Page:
I had spent a lot of conversation explaining my life to this woman, but she couldn’t hear past her own viewpoint. Although she claims to be a feminist, she evidently thinks that finding a man is important for women, and she’s not my only “feminist” friend who thinks like this.

My life is not focused that way.  Right now, and for the past several years, I have been working several part-time jobs at once in pursuit of career development and in an effort to stay above water financially. My goal is to be settled in a primary career by—well, by now, was the idea—and have a secondary career going as well. None of my career fields will pay a living wage, so I will always be bi-vocational at least. Such is the nature of careers in public service work and creative arenas.

In addition, I have a history of being dismissed. I’ve been ignored by some of the men in my family as well as by partners—and the occasional “friend.” So if I have to ask for or demand your attention, why would I trust that your interest in me is real? Why would I hang out with a man who’s not really interested? Why would I hunt for one?

If a gentleman is interested in me and shows me that, I’m likely to respond. If things look promising, I’ll make the time. But I have a life, and while I miss sex and intimacy and partnership, I know I don’t have the time to mount a search. And because I’ve been dismissed more than once, I’m not likely to trust anyone I would have to pursue.

I’m single because I can’t have what’s not there, and I can’t take what’s not offered. Show me a connection is there, offer me an opportunity—I’ll clear the time. But I have too much life to live—too much interesting work to do—to spend my time hunting.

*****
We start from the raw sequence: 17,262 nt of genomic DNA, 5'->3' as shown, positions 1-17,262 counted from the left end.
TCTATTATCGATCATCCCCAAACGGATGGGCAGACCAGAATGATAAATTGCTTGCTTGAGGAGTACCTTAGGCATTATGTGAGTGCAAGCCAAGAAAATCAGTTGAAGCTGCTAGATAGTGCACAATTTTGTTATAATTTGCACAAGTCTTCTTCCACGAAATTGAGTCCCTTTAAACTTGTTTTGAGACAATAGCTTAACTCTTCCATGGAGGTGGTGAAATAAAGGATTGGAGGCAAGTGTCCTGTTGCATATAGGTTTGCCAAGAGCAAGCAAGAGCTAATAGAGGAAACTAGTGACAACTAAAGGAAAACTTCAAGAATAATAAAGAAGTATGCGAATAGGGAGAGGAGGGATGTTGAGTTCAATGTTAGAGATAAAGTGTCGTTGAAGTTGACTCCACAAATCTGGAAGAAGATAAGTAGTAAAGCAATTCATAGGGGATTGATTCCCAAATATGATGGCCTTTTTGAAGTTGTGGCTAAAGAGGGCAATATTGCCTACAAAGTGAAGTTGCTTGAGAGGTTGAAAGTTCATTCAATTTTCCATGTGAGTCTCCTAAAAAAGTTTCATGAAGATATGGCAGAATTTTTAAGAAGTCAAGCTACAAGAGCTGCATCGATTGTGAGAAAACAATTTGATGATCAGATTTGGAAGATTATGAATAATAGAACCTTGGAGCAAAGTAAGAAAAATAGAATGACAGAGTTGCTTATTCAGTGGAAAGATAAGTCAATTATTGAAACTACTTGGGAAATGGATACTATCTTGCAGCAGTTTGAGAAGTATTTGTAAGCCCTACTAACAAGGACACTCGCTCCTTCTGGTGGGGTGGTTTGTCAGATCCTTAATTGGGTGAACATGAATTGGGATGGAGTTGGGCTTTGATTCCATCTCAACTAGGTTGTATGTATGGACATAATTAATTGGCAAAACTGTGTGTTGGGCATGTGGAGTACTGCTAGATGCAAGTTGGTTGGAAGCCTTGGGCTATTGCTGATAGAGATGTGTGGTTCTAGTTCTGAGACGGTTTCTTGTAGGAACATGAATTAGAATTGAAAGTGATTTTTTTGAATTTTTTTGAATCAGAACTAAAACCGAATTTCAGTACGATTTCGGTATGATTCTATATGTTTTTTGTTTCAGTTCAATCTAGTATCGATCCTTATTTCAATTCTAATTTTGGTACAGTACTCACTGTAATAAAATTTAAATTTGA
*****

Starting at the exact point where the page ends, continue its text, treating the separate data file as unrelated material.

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Poverty and identity

A few days ago I met with my ex. He bought me breakfast, and we talked about our 18 year old, and as we separated in the parking lot, he started to tear up. I asked him what was wrong, and he said, “If there’s anything you need, you know you can just ask, right?”
I responded as gently as I could, “I tried that for 20 years and it didn’t work, did it? I asked for contact and communication and I never got it.” I was a little angry and I felt sorry for him.

I was also being a little cruel; his offer was sincere. He was offering help because I’m living below poverty and I’m on food stamps. Some part of his social identity is offended that his child’s mother is living “this way,” which is a code for “beneath me.” Sadly, he has no idea that he means anything like this; he was offering added support, and he meant it, and he feels sorry for me.

I pointed out to him that it’s hard to hear those offers of support when one is at the bottom, and all one heard on the way down were warnings and silence. Sympathy, pity, and charity are hard things to need and harder to depend on. They wear out and go away. One must live always with the sense that this support is unearned.